KfW has been one of the biggest issuers of Kangaroo bonds in recent years and has also launched large issues in other peripheral currencies. The German development bank has also raised its standards in such currencies.
"In these markets our goal is to give investors the confidence that we are approaching the market on a long term basis," says Horst Seissinger, head of capital markets at KfW in Frankfurt. "We therefore aim to ensure liquidity in our bonds and syndicate them. We cannot always do that — for example, if a deal is driven by a handful of lead orders — but we try to make sure that such issues are appropriately sized."
KfW also tries to maintain liquidity by tapping its deals regularly.
The largest issuer in the Kangaroo market, however, is another German agency, Landwirtschaftliche Rentenbank. It has more than A$4bn ($3bn) of paper outstanding and has raised some A$2bn this year.
"The semi-governmental issuers — like New South Wales or Queensland — are still somewhat more liquid than our Kangaroos, while CGBs [Commonwealth Government Bonds] are very liquid," says Stefan Goebel, co-head of funding at Rentenbank in Frankfurt. "However, our transactions with outstanding amounts of A$500m to A$1.6bn are considered fairly large and liquid for non-government paper."
When in Ottawa...
According to Eustace at TD, the type of approach that such issuers are taking should be more than enough to ensure that these borrowers are well received by the respective domestic accounts. He says that in Canadian dollars, for example, domestic investors are happy to switch from local benchmarks into deals from foreign issuers.
"Liquidity is sufficient for the Canadian investors in these types of bonds," he says, "with the long dated Depfa deals that we led this year being C$300m-C$500m. We also did a deal for Rentenbank last year that was C$1bn and KfW issued a 10 year that was C$1bn as well."
And dealers treat investors just as well in peripheral currencies as in the core markets, says another banker. "Like anybody, if we sell a decent ticket of a deal in the primary market to an investor, you are obliged to take that investor out at a sensible price in the secondary market or he won't call you any more," he says. "It's as simple as that."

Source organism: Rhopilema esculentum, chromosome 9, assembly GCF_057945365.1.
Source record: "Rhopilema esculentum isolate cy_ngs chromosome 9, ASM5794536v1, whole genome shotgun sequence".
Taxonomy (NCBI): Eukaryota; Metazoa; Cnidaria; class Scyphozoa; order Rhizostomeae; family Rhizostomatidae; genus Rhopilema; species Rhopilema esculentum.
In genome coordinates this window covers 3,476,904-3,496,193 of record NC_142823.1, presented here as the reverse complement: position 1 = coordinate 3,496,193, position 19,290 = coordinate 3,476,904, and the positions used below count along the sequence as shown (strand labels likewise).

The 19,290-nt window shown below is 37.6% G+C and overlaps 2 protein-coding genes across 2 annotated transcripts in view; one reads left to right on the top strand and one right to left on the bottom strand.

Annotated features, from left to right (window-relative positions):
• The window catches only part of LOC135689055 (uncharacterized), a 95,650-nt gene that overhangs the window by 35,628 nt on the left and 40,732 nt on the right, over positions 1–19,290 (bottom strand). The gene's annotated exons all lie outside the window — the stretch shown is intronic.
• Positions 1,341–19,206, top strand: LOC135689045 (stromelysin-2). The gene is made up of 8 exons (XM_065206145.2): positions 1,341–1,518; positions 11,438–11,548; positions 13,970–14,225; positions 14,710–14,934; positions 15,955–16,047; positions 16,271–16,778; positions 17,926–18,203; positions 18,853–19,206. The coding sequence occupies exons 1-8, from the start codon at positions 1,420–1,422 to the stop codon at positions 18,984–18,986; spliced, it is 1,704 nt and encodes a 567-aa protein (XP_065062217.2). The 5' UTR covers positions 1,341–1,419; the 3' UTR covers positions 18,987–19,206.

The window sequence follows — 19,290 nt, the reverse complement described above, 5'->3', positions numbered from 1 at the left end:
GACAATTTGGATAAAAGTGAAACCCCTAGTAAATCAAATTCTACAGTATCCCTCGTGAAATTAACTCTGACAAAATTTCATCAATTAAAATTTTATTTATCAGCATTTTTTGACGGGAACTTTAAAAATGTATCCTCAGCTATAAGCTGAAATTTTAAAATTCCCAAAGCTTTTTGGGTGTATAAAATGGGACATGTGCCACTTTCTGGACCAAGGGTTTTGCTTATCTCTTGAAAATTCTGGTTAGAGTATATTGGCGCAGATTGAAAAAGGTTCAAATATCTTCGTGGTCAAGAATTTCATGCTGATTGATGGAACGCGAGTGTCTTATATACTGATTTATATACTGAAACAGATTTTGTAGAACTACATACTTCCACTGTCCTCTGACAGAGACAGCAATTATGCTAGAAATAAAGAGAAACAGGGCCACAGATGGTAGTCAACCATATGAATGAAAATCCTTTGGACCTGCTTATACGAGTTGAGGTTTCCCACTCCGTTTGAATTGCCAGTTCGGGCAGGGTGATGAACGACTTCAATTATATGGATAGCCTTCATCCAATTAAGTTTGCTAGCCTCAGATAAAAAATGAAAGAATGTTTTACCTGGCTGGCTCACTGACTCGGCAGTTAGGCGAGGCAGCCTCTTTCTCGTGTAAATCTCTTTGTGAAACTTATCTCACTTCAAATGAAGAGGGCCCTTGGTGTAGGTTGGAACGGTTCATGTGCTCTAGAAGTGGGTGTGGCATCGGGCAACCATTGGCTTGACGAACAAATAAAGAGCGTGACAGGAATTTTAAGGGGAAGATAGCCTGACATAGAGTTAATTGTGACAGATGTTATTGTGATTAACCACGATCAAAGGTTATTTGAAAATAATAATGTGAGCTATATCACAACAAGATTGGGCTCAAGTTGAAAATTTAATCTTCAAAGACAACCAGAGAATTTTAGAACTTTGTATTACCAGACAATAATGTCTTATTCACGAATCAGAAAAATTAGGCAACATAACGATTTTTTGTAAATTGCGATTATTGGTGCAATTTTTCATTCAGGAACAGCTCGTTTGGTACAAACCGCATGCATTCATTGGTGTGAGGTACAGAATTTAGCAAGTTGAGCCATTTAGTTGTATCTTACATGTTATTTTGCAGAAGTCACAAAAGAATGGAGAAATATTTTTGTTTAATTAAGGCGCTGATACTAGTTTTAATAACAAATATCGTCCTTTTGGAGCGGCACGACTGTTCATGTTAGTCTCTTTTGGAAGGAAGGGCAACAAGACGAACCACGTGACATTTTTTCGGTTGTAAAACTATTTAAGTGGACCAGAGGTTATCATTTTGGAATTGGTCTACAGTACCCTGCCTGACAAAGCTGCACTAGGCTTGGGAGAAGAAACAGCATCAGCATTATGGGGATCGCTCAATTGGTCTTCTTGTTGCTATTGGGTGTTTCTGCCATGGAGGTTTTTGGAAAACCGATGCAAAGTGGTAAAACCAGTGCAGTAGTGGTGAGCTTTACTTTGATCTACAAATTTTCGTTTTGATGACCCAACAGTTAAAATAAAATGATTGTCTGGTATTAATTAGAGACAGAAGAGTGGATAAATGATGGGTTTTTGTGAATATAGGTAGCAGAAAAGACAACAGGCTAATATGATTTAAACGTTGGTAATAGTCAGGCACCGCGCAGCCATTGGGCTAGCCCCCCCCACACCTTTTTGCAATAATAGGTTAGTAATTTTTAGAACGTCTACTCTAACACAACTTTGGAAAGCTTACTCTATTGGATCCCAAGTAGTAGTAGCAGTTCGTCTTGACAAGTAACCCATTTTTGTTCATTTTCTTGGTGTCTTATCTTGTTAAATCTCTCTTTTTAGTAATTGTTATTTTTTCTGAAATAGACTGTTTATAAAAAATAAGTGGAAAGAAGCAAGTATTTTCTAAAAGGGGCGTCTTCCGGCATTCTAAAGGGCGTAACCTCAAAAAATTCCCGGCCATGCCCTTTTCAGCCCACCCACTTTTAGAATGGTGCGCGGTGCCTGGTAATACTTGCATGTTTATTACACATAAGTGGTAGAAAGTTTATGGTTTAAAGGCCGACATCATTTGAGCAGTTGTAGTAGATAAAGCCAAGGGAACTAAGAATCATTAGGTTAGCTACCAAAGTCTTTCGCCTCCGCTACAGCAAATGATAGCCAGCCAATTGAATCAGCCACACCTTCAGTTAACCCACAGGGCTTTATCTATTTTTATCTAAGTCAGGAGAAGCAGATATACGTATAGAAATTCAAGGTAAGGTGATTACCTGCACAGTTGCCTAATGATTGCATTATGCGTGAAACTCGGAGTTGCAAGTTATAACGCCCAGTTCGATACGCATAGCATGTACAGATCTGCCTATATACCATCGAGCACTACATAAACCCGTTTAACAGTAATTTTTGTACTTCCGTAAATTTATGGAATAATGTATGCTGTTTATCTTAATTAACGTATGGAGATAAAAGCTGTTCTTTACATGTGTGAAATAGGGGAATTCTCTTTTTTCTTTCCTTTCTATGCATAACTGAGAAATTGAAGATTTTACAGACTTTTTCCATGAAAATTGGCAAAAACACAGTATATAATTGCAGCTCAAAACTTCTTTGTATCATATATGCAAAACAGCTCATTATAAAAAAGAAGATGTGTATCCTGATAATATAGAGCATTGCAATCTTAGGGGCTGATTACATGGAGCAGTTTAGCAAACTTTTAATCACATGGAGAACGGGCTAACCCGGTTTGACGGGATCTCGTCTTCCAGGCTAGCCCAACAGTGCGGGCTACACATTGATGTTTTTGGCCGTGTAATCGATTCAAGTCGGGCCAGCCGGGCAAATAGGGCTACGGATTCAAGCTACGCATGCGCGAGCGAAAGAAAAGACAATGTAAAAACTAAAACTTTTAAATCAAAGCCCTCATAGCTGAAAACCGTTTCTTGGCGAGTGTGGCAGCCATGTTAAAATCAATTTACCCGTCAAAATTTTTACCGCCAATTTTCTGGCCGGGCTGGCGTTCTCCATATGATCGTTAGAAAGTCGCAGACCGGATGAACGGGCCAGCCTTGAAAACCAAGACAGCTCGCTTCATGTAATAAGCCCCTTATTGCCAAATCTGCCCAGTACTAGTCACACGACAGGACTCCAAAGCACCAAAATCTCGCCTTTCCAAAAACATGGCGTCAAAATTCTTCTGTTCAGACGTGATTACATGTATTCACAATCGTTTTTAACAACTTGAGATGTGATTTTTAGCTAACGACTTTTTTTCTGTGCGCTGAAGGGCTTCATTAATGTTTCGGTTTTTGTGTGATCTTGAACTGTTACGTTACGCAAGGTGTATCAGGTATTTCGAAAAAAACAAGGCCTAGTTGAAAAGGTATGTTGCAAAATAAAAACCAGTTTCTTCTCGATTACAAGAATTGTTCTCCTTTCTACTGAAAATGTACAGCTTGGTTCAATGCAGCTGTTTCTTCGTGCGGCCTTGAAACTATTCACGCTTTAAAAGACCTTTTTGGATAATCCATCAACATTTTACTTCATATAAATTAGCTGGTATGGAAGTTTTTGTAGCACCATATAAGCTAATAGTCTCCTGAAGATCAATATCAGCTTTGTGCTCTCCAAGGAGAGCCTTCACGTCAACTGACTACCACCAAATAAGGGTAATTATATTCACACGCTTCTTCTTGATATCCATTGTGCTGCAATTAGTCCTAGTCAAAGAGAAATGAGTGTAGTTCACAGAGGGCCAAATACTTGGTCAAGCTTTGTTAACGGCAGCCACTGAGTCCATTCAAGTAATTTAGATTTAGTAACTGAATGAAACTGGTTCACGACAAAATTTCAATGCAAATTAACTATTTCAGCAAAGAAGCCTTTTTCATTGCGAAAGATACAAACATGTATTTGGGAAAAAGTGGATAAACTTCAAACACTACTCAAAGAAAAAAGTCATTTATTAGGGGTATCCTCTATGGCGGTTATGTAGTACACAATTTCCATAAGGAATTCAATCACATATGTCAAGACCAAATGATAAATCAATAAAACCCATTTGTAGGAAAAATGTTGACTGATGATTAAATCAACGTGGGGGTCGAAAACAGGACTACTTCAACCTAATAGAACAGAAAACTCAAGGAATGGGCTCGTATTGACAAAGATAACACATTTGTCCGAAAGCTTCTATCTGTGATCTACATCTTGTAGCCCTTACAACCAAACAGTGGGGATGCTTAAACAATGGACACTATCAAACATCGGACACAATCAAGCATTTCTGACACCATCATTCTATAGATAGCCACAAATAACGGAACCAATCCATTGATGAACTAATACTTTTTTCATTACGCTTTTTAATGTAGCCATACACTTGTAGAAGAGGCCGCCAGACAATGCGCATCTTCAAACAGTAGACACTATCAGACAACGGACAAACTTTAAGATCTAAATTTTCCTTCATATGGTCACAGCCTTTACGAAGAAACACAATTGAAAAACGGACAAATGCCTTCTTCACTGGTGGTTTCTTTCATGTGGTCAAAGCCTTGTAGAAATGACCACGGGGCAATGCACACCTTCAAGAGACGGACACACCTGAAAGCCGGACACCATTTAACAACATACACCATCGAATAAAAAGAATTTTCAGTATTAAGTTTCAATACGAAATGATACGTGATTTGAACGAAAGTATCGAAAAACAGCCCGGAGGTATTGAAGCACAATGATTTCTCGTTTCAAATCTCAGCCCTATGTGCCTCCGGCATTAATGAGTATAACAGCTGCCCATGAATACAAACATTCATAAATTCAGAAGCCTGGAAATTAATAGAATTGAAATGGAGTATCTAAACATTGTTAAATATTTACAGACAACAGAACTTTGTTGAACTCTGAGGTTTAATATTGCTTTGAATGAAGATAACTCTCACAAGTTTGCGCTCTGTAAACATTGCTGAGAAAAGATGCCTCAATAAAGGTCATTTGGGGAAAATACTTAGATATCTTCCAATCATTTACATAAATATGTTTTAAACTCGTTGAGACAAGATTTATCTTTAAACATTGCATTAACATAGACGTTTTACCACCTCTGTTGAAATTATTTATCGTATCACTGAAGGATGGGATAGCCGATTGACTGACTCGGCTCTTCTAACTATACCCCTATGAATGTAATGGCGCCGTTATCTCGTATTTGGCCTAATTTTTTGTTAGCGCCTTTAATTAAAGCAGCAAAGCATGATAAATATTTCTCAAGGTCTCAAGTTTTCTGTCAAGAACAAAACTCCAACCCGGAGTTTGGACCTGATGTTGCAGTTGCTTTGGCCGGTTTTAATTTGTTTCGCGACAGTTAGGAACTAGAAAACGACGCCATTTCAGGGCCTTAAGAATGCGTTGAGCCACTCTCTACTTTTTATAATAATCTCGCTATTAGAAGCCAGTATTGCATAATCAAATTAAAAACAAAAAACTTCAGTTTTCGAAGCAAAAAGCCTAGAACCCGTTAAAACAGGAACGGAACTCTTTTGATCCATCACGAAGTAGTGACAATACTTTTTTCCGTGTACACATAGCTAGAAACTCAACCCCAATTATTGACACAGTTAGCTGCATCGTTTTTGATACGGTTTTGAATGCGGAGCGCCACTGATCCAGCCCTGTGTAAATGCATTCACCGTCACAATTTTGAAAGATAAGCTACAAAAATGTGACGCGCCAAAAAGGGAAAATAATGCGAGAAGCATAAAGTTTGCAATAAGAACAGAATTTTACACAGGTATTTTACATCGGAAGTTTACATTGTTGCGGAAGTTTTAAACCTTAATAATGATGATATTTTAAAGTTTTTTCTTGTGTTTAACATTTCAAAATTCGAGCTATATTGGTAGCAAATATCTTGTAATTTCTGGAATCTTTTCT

However, Canadian investors, while free to invest in a manner more closely aligned with their international counterparts are not necessarily craving the same type of benchmark product.
"The Canadian investor base is a little quirky," says Eustace. "I don't expect them to be huge buyers of the kind of big benchmark deals for EIB or KfW that we see in dollars or euros. They are essentially looking for product that provides them with a pick-up versus domestic names."
For many investors in Canada, the curve of the Province of Ontario is their benchmark, given that it is the biggest issuer in the domestic market. "Invariably when we are speaking to accounts about potential investments they are looking for something that pays a spread over the Ontario curve," says Eustace. "Clearly issuers like EIB and KfW are going to struggle to do that given where their funding targets are versus Ontario."
Just as in the US dollar market, the expensive targets of the very highest quality triple-A names means that there is room for less pricey alternatives. The two deals Depfa launched in Canadian dollars this year, for example, a 20 year and a 30 year, were sold at a spread over the Ontario curve, with 7bp-10bp over Ontario considered a level that Canadian domestic investors consider very interesting for triple-A assets.
Asian central banks diversify
Changes in the make-up and regulation of local investor bases have increased demand for the bonds of supranational and agency issuers — but so has the altered behaviour of the largest international bond buyers.
"Some of the Asian central banks are diversifying their portfolios to buy many more Kiwi dollars, Aussie dollars and Canadian dollars," says Allegra Berman, head of frequent borrower origination at UBS in London, "and there is definitely a sense of currency diversification on their part that has been evident throughout this year and much more so than last year."
Seissinger at KfW reports that investors are crossing over from one pillar of its funding strategy to another. "We have seen more and more investors in these currencies from our euro and dollar benchmark programmes and the most important issues for them are acceptable bid/offer spreads and the ability to buy our bonds in the secondary market, if we are not present in the primary market," he says.
The reasons for international investors' moves into non-core currencies are, in some cases, not hard to fathom.
"In New Zealand dollars this year new issuance has been at record levels as yields have approached 7% across the curve for what is seen as a proxy US dollar investment," says Eustace. "The range that the New Zealand dollar trades in versus the US dollar is not particularly volatile and is something that can be easily managed, and in return you get around 300bp of extra yield."
Conveniently, the likes of Asian central banks have not been overly fussy about the types of security they will buy.
"Some of the bigger investors who have large pools of cash to invest on a monthly basis are going to be more flexible than somebody who has a very limited amount of money to invest," says one syndicate manager. "They will therefore buy Eurobonds, Kangaroos, New Zealand dollar globals — they don't really differentiate between them. Provided it has the right rating and it pays a level comparable with where the issuer might fund in euros or dollars, then they will have a look."
They are likely, however to have certain size requirements. "A big investor is probably not going to take more than 30% of any transaction," says the syndicate manager, "just because they want to feel that there is some underlying liquidity left in the deal away from the portion they have bought."